It’s usually pretty easy to capture screenshots in a game. Most titles on the market now include some sort of hotkey for taking a picture, and even for those that don’t, you can always just use the good old “print screen” command. But what if you want to record some video, and you’re not interested in running a livestream? Things get a touch trickier, if that’s the case. The first thing you’re going to need is some form of capture software. Here’s just a sampling of the wide range that can be found online.

Bandicam: Probably among the most full-featured recording apps out there, Bandicam’s got pretty much everything you need to get started, and supports pretty much every title on the ‘net you might want to share footage of. It bills itself as a “better alternative to FRAPS,” compresses video to save space, allows uploading to YouTube without having to modify the file, and lets you record more than 24 hours of straight footage. Unfortunately, these features carry a price – if you want to use Bandicam, you’ll need to shell out $39.

FRAPs: FRAPs is the best known app out there, as far as capturing game footage is concerned. It saves the game video into AVI format, allowing for smooth recording (since it doesn’t compress movies while it records them), and is incredibly simple to use, to boot. While a free version does exist, it’ll add a watermark to your videos. If you want to remove the watermark, you’ll have to shell out for the full version.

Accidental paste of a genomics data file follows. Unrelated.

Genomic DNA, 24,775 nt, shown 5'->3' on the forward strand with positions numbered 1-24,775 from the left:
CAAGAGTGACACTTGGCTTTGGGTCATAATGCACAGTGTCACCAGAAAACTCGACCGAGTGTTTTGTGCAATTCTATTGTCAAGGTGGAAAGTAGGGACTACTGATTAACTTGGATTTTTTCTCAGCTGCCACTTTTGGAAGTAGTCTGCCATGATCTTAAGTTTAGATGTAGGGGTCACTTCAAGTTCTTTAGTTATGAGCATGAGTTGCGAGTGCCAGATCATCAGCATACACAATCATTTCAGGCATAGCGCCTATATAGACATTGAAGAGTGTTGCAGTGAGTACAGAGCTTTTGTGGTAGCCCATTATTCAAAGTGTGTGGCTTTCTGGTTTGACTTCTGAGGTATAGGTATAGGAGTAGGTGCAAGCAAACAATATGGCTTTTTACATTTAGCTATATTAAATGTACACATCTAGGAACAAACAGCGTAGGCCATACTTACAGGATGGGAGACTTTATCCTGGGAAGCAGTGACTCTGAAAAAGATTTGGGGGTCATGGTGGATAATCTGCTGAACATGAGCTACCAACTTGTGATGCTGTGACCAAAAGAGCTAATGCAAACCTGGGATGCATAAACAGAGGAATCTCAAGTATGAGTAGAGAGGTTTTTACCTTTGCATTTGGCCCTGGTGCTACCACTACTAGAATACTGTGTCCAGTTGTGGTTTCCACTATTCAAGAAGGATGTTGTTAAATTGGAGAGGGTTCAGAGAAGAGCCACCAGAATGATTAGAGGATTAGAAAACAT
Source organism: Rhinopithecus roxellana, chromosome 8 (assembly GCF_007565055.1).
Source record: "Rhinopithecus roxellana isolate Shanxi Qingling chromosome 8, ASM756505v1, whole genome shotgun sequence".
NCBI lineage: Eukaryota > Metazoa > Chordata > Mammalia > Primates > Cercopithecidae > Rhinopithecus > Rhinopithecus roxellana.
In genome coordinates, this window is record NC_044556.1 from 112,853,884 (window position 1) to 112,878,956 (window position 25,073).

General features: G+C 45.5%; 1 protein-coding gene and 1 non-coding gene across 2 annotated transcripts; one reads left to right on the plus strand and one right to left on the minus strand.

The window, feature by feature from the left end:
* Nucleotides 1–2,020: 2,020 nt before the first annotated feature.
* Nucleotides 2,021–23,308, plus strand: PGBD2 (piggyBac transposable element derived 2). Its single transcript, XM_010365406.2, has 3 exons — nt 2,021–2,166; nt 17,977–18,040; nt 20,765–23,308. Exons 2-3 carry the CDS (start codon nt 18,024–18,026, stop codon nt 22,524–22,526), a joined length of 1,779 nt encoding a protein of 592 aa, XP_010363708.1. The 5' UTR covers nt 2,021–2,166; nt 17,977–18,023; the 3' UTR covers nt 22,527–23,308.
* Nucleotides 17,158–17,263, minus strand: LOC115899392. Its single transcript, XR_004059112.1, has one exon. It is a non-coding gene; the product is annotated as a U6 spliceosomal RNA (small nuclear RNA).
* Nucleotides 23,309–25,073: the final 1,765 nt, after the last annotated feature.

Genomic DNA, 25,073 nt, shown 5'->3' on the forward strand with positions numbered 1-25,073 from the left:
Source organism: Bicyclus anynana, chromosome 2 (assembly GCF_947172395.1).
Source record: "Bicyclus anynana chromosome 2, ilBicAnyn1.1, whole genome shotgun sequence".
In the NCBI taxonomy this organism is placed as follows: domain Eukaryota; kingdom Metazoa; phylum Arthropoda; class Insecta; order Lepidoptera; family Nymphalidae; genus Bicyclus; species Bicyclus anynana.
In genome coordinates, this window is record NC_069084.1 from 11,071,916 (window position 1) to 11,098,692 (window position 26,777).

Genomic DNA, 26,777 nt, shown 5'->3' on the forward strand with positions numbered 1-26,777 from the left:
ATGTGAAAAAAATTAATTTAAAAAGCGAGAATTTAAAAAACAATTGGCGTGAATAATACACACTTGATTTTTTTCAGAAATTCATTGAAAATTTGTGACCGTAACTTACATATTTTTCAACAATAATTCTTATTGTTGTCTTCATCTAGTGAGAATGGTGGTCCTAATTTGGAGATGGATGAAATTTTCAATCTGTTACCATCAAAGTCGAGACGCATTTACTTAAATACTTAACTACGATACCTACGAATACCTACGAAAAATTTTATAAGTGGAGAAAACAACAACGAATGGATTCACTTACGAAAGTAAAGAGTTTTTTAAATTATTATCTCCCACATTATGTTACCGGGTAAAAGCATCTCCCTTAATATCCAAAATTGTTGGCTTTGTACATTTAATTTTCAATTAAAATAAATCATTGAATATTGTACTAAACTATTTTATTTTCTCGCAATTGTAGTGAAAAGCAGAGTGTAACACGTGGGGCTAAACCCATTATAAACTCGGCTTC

Taksi: Taksi is basically FRAPs, except completely open source, and totally free – in other words, no watermarks on your videos. You can capture games in full screen using hotkeys, as well. Unfortunately, there’s one caveat- videos captured using Taksi don’t generally have audio included (which could be a deal breaker for many). There’s not much else to say about it, other than if you’re looking for a free alternative, you could do a lot worse.

X-Fire: X-Fire includes friend lists, a chat system, server browser, live broadcasting, user profiles, contact linking, and in-game voice chat along with its screenshot and video recording features. It’s a far more social experience than any of the other recording applications on the list, and works pretty well, to boot. Still, it might be a bit too beefy for users that are chiefly looking for recording software.

Once you’ve figured out what app you’re going to use, there are just a few things you’ll need to consider before you start recording:

  • Recording video while gaming takes up a LOT of processing power. If your system already has trouble running a particular title, chances are you aren’t going to be able to record it without severely limiting the frame-rate.
  • Consider utilizing a video editing program (such as VideoLAN movie creator or Windows Movie Maker) to touch up the video after you’ve recorded it.
  • Depending on what app you’re using, you might need to compress your video before uploading it to YouTube (if indeed that is what you’re planning). Keep this in mind when choosing your platform.
  • Potentially, you could also look into purchasing a game recording device for yourself (which will probably be necessary if you’re trying to capture console footage).
Image Credits: [Slashgear]